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Effect of Weight Loss on Cardiovascular Disease Risk Factors in Obese Women

This study has been completed.
Information provided by (Responsible Party):
University of Pittsburgh Identifier:
First received: May 11, 2011
Last updated: January 4, 2016
Last verified: January 2016
The purpose of this study is to examine the effect of weight loss and exercise on cardiovascular disease risk factors, specifically inflammation as measured by C-Reactive Protein and cardiac structure and function as measured by cardiac MRI, in Class II and III obese women during a 12 week training intervention.

Condition Intervention
Obesity Cardiovascular Diseases Behavioral: Diet Behavioral: Diet Plus Aerobic Training Behavioral: Diet plus Resistance Training

Study Type: Interventional
Study Design: Allocation: Randomized
Intervention Model: Parallel Assignment
Masking: None (Open Label)
Primary Purpose: Prevention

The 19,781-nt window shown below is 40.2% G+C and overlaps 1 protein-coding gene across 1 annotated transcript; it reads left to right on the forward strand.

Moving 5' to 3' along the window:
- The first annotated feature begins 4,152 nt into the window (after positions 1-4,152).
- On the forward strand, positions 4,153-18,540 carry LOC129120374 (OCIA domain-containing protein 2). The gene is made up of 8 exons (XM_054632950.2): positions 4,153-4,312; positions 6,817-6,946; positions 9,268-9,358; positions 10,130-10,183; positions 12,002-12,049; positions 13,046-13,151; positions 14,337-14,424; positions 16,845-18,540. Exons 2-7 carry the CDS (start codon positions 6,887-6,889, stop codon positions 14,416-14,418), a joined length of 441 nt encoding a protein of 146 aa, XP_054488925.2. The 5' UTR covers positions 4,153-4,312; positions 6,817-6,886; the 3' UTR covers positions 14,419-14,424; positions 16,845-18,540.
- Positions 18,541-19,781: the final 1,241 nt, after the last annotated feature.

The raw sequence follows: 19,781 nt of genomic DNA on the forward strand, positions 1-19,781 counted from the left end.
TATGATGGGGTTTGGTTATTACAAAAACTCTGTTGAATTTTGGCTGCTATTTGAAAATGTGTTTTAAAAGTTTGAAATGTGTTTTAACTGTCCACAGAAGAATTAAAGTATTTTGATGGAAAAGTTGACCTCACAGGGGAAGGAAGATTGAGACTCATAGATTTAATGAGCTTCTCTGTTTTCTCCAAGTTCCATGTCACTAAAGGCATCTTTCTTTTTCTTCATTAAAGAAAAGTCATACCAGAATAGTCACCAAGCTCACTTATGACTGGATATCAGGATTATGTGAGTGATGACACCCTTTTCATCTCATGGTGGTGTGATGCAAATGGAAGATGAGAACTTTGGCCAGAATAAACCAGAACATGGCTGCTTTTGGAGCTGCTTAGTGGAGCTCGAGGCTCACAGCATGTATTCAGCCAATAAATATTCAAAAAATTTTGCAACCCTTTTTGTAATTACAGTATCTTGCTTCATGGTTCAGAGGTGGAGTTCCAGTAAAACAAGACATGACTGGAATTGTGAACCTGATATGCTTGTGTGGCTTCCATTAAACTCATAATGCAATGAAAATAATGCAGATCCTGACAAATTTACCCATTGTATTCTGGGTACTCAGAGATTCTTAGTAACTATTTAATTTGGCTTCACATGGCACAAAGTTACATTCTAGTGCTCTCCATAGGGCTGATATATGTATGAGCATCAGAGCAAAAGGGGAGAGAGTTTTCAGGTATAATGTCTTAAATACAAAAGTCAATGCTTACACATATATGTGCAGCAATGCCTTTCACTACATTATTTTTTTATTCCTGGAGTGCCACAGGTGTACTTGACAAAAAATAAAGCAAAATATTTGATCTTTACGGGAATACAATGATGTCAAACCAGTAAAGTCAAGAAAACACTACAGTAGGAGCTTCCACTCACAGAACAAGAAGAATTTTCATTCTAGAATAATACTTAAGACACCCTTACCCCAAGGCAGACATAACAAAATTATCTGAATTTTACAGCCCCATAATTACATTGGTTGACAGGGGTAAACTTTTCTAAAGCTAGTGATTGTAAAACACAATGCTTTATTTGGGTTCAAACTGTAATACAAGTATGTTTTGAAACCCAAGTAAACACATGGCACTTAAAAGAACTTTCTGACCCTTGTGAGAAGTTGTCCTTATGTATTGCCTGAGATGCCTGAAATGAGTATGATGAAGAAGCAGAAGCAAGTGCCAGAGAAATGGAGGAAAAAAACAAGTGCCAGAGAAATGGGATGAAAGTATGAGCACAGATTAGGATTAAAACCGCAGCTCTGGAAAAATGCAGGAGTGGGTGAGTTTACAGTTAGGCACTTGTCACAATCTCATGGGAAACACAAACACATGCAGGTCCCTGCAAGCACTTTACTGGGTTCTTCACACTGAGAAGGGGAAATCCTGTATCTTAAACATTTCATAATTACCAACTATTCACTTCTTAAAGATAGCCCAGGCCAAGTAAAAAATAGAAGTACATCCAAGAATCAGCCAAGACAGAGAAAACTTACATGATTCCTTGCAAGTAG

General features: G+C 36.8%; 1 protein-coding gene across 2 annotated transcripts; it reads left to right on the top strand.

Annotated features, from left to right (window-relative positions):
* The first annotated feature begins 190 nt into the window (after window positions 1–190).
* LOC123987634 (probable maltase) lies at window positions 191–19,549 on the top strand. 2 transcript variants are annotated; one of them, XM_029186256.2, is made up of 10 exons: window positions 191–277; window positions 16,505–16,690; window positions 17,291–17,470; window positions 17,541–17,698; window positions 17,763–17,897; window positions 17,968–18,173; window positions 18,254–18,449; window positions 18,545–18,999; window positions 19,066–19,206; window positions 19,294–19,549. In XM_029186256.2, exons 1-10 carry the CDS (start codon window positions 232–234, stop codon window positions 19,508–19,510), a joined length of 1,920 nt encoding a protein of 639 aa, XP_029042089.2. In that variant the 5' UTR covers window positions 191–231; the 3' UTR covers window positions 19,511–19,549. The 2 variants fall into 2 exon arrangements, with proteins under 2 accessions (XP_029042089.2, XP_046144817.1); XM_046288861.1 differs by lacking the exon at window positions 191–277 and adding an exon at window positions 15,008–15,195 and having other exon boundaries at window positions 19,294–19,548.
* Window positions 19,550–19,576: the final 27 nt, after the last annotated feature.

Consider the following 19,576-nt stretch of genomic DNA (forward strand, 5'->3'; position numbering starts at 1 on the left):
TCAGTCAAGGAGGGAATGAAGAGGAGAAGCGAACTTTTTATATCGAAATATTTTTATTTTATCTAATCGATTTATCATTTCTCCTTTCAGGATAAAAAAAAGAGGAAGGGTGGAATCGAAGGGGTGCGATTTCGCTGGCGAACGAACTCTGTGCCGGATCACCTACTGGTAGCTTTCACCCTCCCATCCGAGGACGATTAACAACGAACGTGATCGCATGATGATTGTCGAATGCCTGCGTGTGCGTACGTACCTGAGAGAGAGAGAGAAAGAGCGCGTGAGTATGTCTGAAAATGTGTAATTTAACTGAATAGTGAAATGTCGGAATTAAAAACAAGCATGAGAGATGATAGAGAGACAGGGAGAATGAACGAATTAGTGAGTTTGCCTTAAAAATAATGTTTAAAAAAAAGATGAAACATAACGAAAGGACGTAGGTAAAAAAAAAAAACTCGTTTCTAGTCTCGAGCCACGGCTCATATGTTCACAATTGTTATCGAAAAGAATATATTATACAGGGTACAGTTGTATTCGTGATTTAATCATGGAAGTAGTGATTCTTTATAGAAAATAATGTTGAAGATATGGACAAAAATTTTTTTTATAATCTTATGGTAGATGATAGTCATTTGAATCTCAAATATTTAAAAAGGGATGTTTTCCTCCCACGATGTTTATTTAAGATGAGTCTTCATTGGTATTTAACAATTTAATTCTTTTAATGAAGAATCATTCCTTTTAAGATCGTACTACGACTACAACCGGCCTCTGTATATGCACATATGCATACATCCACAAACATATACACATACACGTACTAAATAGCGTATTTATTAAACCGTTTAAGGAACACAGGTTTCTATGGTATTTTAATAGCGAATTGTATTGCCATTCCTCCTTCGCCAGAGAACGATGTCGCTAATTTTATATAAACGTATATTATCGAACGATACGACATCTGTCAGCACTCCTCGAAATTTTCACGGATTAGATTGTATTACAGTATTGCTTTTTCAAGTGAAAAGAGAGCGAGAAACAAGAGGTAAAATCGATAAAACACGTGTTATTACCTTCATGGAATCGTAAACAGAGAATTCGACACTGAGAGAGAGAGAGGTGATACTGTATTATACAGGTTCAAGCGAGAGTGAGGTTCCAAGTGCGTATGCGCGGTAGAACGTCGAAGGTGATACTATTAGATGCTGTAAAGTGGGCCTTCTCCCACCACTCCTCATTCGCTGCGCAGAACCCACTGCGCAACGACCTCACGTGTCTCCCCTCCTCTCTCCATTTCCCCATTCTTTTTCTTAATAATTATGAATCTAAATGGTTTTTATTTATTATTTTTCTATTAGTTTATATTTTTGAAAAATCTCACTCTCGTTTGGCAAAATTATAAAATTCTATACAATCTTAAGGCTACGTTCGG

Official Title: The Effect of Weight Loss and Exercise on Cardiovascular Disease Risk Factors in Class II and III Obese Women

Resource links provided by NLM:

Further study details as provided by University of Pittsburgh:

Primary Outcome Measures:
  • Cardiovascular Disease Risk Factors [ Time Frame: 0 and 12 weeks ]
    Inflammation as determined by C-Reactive Protein and Cardiac Structure and Function as defined by left ventricular mass, aortic pulse wave velocity, fibrosis, and ejection fraction.

Secondary Outcome Measures:
  • Weight Loss [ Time Frame: 0 and 12 weeks ]
    Weight loss by diet alone, diet plus aerobic training, and diet plus resistance training.

Enrollment: 24
Study Start Date: April 2011
Study Completion Date: July 2011
Primary Completion Date: May 2011 (Final data collection date for primary outcome measure)
Arms Assigned Interventions
Experimental: Diet Only Behavioral: Diet
Participants will be given a calorie and fat gram goal according to their initial bodyweight. The fat gram goals will be set at 20% to 30% of total caloric intake. Subject calorie and fat gram goals are as follows: Subjects weighing less than 175 pounds will receive a diet prescription of 1200 calories and 27 fat grams per day. Subjects weighing between 175 and 219 pounds will receive a diet prescription of 1500 calories and 33 fat grams per day. Subjects weighing between 220 and 249 pounds will receive a diet prescription of 1800 calories and 40 fat grams per day. Subjects weighing greater than 250 pounds will receive a diet prescription of 2100 calories and 47 fat grams per day.
Experimental: Diet plus Aerobic Training Behavioral: Diet Plus Aerobic Training